Making Pillow Shams

5 Materials
3 Hours

How hard can it be to make pillow shams? Being an eternal optimist, I decided to tackle this project myself. The goal was to make two 24" pillow shams. I don't sew a lot but know how use a sewing machine. I've never made pillow shams before.

First, I sketched the dimensions, allowing for a 2" flange and a 1/2" seam allowance. In order to get a plump look, I reduced the actual center measurement by 1". I laid out my fabric and began cutting.

Typically I don't buy expensive fabric, but I had loved this one so much I decided it was worth it. After receiving a sample in the mail, I purchased 3 yards of Blue Radish linen by Sarah Richardson.

In determining the back dimensions, I was surprised to learn that due to the width of the fabric, I didn't have enough. I could have jury rigged it by cutting and sewing smaller pieces together, however, I didn't want to do that to this expensive fabric.

Fortunately I found a blue striped fabric that was leftover from another project and made the back of the pillows out of that. However, the weight and thickness were less than the Blue Radish linen.

This problem was solved by adding a fusible interfacing to the back of the striped fabric. It ironed on easily and then I cut it to the proper dimensions. I was pleased with the additional weight it provided.

Since the back of the sham has overlapping panels to allow stuffing the pillow inside, I rolled the edge of the striped fabric once and then again and pinned it.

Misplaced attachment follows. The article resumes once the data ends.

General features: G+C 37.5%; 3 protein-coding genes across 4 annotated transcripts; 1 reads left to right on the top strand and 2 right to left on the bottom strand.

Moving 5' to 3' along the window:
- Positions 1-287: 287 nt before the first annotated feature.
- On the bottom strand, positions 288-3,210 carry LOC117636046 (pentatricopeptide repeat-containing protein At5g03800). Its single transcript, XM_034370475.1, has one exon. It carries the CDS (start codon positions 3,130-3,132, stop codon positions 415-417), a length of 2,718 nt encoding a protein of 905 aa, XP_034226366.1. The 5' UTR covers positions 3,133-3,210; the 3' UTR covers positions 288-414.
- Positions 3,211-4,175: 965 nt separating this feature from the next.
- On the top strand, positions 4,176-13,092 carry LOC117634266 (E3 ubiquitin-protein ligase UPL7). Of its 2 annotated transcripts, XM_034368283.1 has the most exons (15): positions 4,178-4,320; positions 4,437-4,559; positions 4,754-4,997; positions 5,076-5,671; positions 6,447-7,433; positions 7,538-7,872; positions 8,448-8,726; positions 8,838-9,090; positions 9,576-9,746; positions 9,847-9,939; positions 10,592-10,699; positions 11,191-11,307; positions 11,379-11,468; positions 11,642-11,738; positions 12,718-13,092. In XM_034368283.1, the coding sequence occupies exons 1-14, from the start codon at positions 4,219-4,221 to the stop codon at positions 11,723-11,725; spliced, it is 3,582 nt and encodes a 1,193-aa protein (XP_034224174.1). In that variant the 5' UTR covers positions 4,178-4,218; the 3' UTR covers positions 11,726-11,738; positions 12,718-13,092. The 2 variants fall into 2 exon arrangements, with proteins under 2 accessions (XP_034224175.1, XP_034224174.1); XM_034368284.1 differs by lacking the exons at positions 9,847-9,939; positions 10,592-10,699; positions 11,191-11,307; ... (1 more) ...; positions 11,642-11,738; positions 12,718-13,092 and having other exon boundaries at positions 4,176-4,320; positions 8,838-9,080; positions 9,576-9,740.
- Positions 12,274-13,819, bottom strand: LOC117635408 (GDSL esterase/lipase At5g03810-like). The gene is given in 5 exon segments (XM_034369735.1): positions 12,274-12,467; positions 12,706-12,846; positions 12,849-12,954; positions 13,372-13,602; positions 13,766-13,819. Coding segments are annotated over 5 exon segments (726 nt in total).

A quick and easy straight stitch finished the edges on both back overlapping panels.

After laying the right sides of the fabric together, I secured it with pins. All four sides were stitched 1/2" from the edge.

With scissors, I clipped the corners and turned the pillow sham inside out. This technique makes for nice sharp corners.

In making my 2" flange, I used a colorful tape (Scotch Expressions) as a guideline, measuring 2" from the sewing machine needle.

I continued to sew all four sides of the sham, laying the edge of the fabric along the tape line. I did pin the front of the sham to the back of the sham, so the fabric wouldn't slip while I was sewing the flange. Iron the pillow shams if needed.

Here is how the front of the pillow looks.

The back of the pillow has a generous opening for your pillow form. Since the fabric overlaps you cannot see the pillow.

I was very pleased with the final product. Some tips: Make sure you have enough fabric. Use fabrics with the same weight and thickness. Measure twice. Cut once. Happy sewing! To see the full project, please link to my blog, Life at Bella Terra. Click here to link to

Suggested materials:
  • Blue Radish linen Fabric   (Sarah Richardson)
  • Fusible Interface   (Walmart)
  • Pillow Forms   (Pottery Barn)
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Life at Bella Terra
Want more details about this and other DIY projects? Check out my blog post!
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2 of 9 comments
  • Dpbeee2 Dpbeee2 on Mar 12, 2020

    Yes. Very nice! You chose a lovely fabric. I do sew and used to make ‘everything.’ This was an excellent tutorial with the added tips on fabric weight etc. Thank you so much. I have a lot of fabric stored. Im encouraged to do this.

  • Life at Bella Terra Life at Bella Terra on Mar 18, 2020

    Thank you so much. I tend to buy lesser expensive fabrics, just because I was raised to be frugal. But I LOVED this fabric so much. It was well worth the splurge. I don't sew a lot but was happy to have the experience in doing this. The whole goal is to keep learning, right? Good luck with your future projects.